The film is nearly a satire since the premise is ridiculous and there’s lots of humor and stereotypes AND those of us with common sense about stories could spot that from day one. Going into the film expecting a “real movie” shows a lack of reality orientation.

    However, I do agree that the lead actor was terrible, very wooden. I was quite surprised by it because that’s a directing error too.

    In spite of all that, I showed up to view the fantastic artwork and goofy thrills of monsters fighting mechs. The film delivered.

    1. Sure, it could be seen as satire. But why can’t a satire be a “real movie?”

      Are Young Frankenstein are This Is Spinal not real movies?

      Even satire must have internal consistency, good acting, and a quality script.

    2. Have you no IMAGINATION sir?

      First off, the laws of physics are completely against the possibility of such a machine even existing. It would probably snap its own arm off the first time it tried to salute.

      This movie world doesn’t obey our own known laws of physics and your problem is the LOGIC of using giant robots to fight monsters?

      In literally the first 5 minutes of the film, the audience is told explicitly that the first kaiju took three days to bring down using the full might of all the non-nuclear ordinance the United States could bring to bear.

      The movie doesn’t go into nukes, but I will: Even if Kaiju are killed outright by nuclear weapons, NEW ONES KEEP COMING. We’d kill ourselves with fallout in no time.

      What you need is a weapon that can track and engage these things at close quarters while staying well away from civilian populations and come loaded for bear with a whole new category of weapons orders of magnitude more destructive than anything mankind’s ever seen.

      And a thirty foot-tall Walking Fortress with hands that turn into plasma cannons may SOUND ridiculous, but it meets those criteria completely.

      Actually, it meets them a whole hell of a lot better than satellite weapons or any kind of fixed fortification.

  3. Many a gamer immediately recognized the A.I. technology that runs the Jaegers (re: human-piloted robots) in the Pacific Rim trailer speaks with a voice similar – nay, identical – to GlaDOS from the Portal franchise. Director Guillermo del Toro has since confirmed that was an intentional homage, as he is a self-admitted fan of Valve Software’s critically-acclaimed game series.

  4. I loved it. It was what was shown in trailer. Robots. Monsters. FIGHT!

    Plus some light character development. But for me, it was finally something orginal. Ya, not overly original.. But, I am so tired of seeing movies based on older franchises (Star Trek, which I love, but still..), comics and reboots. How many times are we gonna reboot franchises???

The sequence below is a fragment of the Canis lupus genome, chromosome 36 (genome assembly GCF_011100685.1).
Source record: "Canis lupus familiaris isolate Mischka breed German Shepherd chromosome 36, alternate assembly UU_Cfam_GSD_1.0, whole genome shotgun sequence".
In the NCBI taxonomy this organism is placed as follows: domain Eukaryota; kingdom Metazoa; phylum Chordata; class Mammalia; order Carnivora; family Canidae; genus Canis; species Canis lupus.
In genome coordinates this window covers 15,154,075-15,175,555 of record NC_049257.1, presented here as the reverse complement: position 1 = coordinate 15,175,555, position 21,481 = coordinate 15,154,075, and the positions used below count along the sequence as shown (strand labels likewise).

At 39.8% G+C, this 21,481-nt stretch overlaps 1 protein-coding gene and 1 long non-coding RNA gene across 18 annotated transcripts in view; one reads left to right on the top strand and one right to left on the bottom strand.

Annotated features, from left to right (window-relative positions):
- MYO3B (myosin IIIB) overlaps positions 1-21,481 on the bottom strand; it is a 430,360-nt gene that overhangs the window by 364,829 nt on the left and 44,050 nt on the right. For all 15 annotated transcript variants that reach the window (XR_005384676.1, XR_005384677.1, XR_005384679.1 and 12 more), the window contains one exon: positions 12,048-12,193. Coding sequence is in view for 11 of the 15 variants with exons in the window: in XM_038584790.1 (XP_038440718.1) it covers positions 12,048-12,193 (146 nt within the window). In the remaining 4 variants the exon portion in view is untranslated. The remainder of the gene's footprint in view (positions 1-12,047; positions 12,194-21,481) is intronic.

It’s about time we had something that was just one solid entertaining movie.

  5. this was truly jaw-droppingly awesome.

    I have not been so wowed by the credibility of the effects and so drawn into a movie like I was for this in a long, long time. Partly because it was an original story/property and partly because it was just so intensely fascinating to watch.

    highly recommended

  6. Derek’s assessments were right now. It’s just a matter of how much they bother you. Pacific Rim was a nearly perfect aping of the best of classic kaiju, all the good and ill that portends.

  7. Sir, there are places in your review where I could not disagree more.

    First of all, you criticize Pacific Rim for “stitching together a lumpy genre tapestry” rather than a slapped together cash-in on the name of some preexisting franchise. I wonder what your “Lone Ranger” review was like…

    I take it you’re more of a “Fifth Element” fan and prefer colorful and larger-than life characters in your sci-fi rather than soft-spoken, angst-y and grim ones like I do. But if you’d have preferred to see “Ghost Busters” rather than “Aliens” are you really complaining because Pacific Rim managed to deliver on BOTH?

    In fact, a lot of the negatives of your review seem to be rooted in a belief that Pacific Rim should have somehow been more cartoon-y, gonzo or “larger than life”. Instead of criticizing Pacific Rim for not being the movie you wanted/expected, please criticize it for the movie that it is. Does the movie work with the tone it has?

    The answer is: YES!

    I have waited 18 of my 29 years to see a movie like this come into existence. Before now there has NEVER been any commercially successful live-action “Mecha” film produced in either Japan or the U.S. This movie scratches an itch I’ve had since I was 11 years old. (And as for your whole “joyous energy of Gundam” bit, watch “Gundam AGE” sometime. The main character swears to commit genocide 10 episodes in.)

    Yes, this film retraces all the beats of classic action movies and anime and its tough to refute your argument that Idris Elba and Rinko Kikuchi turn in “charisma free” performances without disclosing an incredible number spoilers. Really, the terms “understated” and “nuanced” would better serve to describe characters that, generally, seem to keep to themselves a lot and play it “close to the vest”.

    Furthermore, I don’t understand your division between the “uninteresting main plot” and “interesting sub-plots”.

    –Because BOTH storylines advance a COMMON plot–

    Right at the beginning of the movie the two “Plans” are laid out for the audience. One is pursued by the standard “hero-type” A-characters and the other by the “goofy-type” B-characters. The actions of one affect the plot of the other, and vice versa. This happens all the time in anime. And it works in Pacific Rim too.

    Lastly, don’t you DARE pretend Cloverfield was a better movie. The “narrative” you praised is just a bunch of largely disjointed scenes as the characters bumble around New York occasionally bumping into the path of the film’s designated monster. If you pay attention during the Hong Kong battle in Pacific Rim, you’ll notice that Pacific Rim outdoes Cloverfield LITERALLY shot-for-shot.

  8. The reviewer nailed it. This movie was awful. I’m very glad Del Toro did not do the Hobbit movies now.

    1. Them’s fighting words Jeff S…

      I’m sorry you didn’t enjoy the movie as much as I did, but what may I ask did you go into the movie expecting?

      I really felt like the reviewer expected something light and silly rather than something treating such absurd subject matter relatively seriously.

      Who could this movie have been done better, in your opinion?

        1. I’m a huge Gundam fan going back to when I was but a wee sprout.

          The Jaegers were everything I ever dreamed of and more.

          Maybe people just weren’t ready for that mental switch where the pilot IS the machine? (Or in this case ARE the machine)